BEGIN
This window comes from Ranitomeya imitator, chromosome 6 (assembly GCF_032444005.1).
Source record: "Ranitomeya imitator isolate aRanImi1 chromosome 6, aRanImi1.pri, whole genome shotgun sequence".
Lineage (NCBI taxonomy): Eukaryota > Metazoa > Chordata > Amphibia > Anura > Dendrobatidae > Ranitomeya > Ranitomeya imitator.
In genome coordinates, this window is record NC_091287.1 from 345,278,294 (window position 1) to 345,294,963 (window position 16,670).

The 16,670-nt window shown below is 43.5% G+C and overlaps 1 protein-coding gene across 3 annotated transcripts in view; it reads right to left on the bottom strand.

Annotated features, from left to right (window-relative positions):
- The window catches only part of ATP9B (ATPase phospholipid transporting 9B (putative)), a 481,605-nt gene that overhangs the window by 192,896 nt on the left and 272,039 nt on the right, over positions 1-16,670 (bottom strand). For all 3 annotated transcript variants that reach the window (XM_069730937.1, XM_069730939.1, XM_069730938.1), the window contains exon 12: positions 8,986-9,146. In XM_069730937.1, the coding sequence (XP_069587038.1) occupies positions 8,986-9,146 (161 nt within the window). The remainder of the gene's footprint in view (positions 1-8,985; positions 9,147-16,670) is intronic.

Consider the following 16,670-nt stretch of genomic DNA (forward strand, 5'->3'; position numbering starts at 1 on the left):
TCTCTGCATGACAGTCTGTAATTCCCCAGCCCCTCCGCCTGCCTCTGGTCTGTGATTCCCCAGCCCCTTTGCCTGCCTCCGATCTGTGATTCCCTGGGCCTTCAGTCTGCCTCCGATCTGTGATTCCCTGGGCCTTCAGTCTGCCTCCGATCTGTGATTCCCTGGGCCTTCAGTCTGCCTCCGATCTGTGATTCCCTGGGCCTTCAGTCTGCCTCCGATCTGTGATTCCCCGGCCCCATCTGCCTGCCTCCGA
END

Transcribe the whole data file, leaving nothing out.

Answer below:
This window comes from Ranitomeya imitator, chromosome 6 (assembly GCF_032444005.1).
Source record: "Ranitomeya imitator isolate aRanImi1 chromosome 6, aRanImi1.pri, whole genome shotgun sequence".
Lineage (NCBI taxonomy): Eukaryota > Metazoa > Chordata > Amphibia > Anura > Dendrobatidae > Ranitomeya > Ranitomeya imitator.
In genome coordinates, this window is record NC_091287.1 from 345,278,294 (window position 1) to 345,294,963 (window position 16,670).

The 16,670-nt window shown below is 43.5% G+C and overlaps 1 protein-coding gene across 3 annotated transcripts in view; it reads right to left on the bottom strand.

Annotated features, from left to right (window-relative positions):
- The window catches only part of ATP9B (ATPase phospholipid transporting 9B (putative)), a 481,605-nt gene that overhangs the window by 192,896 nt on the left and 272,039 nt on the right, over positions 1-16,670 (bottom strand). For all 3 annotated transcript variants that reach the window (XM_069730937.1, XM_069730939.1, XM_069730938.1), the window contains exon 12: positions 8,986-9,146. In XM_069730937.1, the coding sequence (XP_069587038.1) occupies positions 8,986-9,146 (161 nt within the window). The remainder of the gene's footprint in view (positions 1-8,985; positions 9,147-16,670) is intronic.

Consider the following 16,670-nt stretch of genomic DNA (forward strand, 5'->3'; position numbering starts at 1 on the left):
TCTCTGCATGACAGTCTGTAATTCCCCAGCCCCTCCGCCTGCCTCTGGTCTGTGATTCCCCAGCCCCTTTGCCTGCCTCCGATCTGTGATTCCCTGGGCCTTCAGTCTGCCTCCGATCTGTGATTCCCTGGGCCTTCAGTCTGCCTCCGATCTGTGATTCCCTGGGCCTTCAGTCTGCCTCCGATCTGTGATTCCCTGGGCCTTCAGTCTGCCTCCGATCTGTGATTCCCCGGCCCCATCTGCCTGCCTCCGA